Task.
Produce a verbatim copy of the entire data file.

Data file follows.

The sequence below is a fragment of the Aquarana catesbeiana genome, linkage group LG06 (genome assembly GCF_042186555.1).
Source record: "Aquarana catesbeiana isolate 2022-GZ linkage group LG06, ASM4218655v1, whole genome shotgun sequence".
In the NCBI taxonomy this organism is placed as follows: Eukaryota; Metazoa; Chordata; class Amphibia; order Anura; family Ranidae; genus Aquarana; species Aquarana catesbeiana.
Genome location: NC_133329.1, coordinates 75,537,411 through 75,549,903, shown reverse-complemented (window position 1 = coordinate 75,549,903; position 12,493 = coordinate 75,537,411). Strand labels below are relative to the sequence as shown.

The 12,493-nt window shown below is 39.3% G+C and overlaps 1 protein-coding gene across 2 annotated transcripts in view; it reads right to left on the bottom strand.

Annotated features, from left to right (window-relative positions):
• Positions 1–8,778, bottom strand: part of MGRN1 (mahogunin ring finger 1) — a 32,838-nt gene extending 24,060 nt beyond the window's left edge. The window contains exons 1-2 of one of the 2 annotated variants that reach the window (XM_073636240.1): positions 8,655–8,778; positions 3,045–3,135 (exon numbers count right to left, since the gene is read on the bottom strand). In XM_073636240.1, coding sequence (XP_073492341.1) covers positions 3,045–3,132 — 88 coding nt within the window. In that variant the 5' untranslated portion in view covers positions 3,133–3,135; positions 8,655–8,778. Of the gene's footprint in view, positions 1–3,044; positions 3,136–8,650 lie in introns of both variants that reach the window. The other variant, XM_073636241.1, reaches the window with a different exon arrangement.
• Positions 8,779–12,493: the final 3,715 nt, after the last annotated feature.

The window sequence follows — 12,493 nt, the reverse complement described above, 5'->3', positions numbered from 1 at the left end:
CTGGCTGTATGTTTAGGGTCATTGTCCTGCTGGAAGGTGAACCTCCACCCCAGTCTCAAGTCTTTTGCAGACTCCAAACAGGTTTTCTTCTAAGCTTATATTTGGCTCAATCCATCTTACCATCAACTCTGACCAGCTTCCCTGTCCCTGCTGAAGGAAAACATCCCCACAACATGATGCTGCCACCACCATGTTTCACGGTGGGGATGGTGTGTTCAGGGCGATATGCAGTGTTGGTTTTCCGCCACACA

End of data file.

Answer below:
The sequence below is a fragment of the Aquarana catesbeiana genome, linkage group LG06 (genome assembly GCF_042186555.1).
Source record: "Aquarana catesbeiana isolate 2022-GZ linkage group LG06, ASM4218655v1, whole genome shotgun sequence".
In the NCBI taxonomy this organism is placed as follows: Eukaryota; Metazoa; Chordata; class Amphibia; order Anura; family Ranidae; genus Aquarana; species Aquarana catesbeiana.
Genome location: NC_133329.1, coordinates 75,537,411 through 75,549,903, shown reverse-complemented (window position 1 = coordinate 75,549,903; position 12,493 = coordinate 75,537,411). Strand labels below are relative to the sequence as shown.

The 12,493-nt window shown below is 39.3% G+C and overlaps 1 protein-coding gene across 2 annotated transcripts in view; it reads right to left on the bottom strand.

Annotated features, from left to right (window-relative positions):
• Positions 1–8,778, bottom strand: part of MGRN1 (mahogunin ring finger 1) — a 32,838-nt gene extending 24,060 nt beyond the window's left edge. The window contains exons 1-2 of one of the 2 annotated variants that reach the window (XM_073636240.1): positions 8,655–8,778; positions 3,045–3,135 (exon numbers count right to left, since the gene is read on the bottom strand). In XM_073636240.1, coding sequence (XP_073492341.1) covers positions 3,045–3,132 — 88 coding nt within the window. In that variant the 5' untranslated portion in view covers positions 3,133–3,135; positions 8,655–8,778. Of the gene's footprint in view, positions 1–3,044; positions 3,136–8,650 lie in introns of both variants that reach the window. The other variant, XM_073636241.1, reaches the window with a different exon arrangement.
• Positions 8,779–12,493: the final 3,715 nt, after the last annotated feature.

The window sequence follows — 12,493 nt, the reverse complement described above, 5'->3', positions numbered from 1 at the left end:
CTGGCTGTATGTTTAGGGTCATTGTCCTGCTGGAAGGTGAACCTCCACCCCAGTCTCAAGTCTTTTGCAGACTCCAAACAGGTTTTCTTCTAAGCTTATATTTGGCTCAATCCATCTTACCATCAACTCTGACCAGCTTCCCTGTCCCTGCTGAAGGAAAACATCCCCACAACATGATGCTGCCACCACCATGTTTCACGGTGGGGATGGTGTGTTCAGGGCGATATGCAGTGTTGGTTTTCCGCCACACA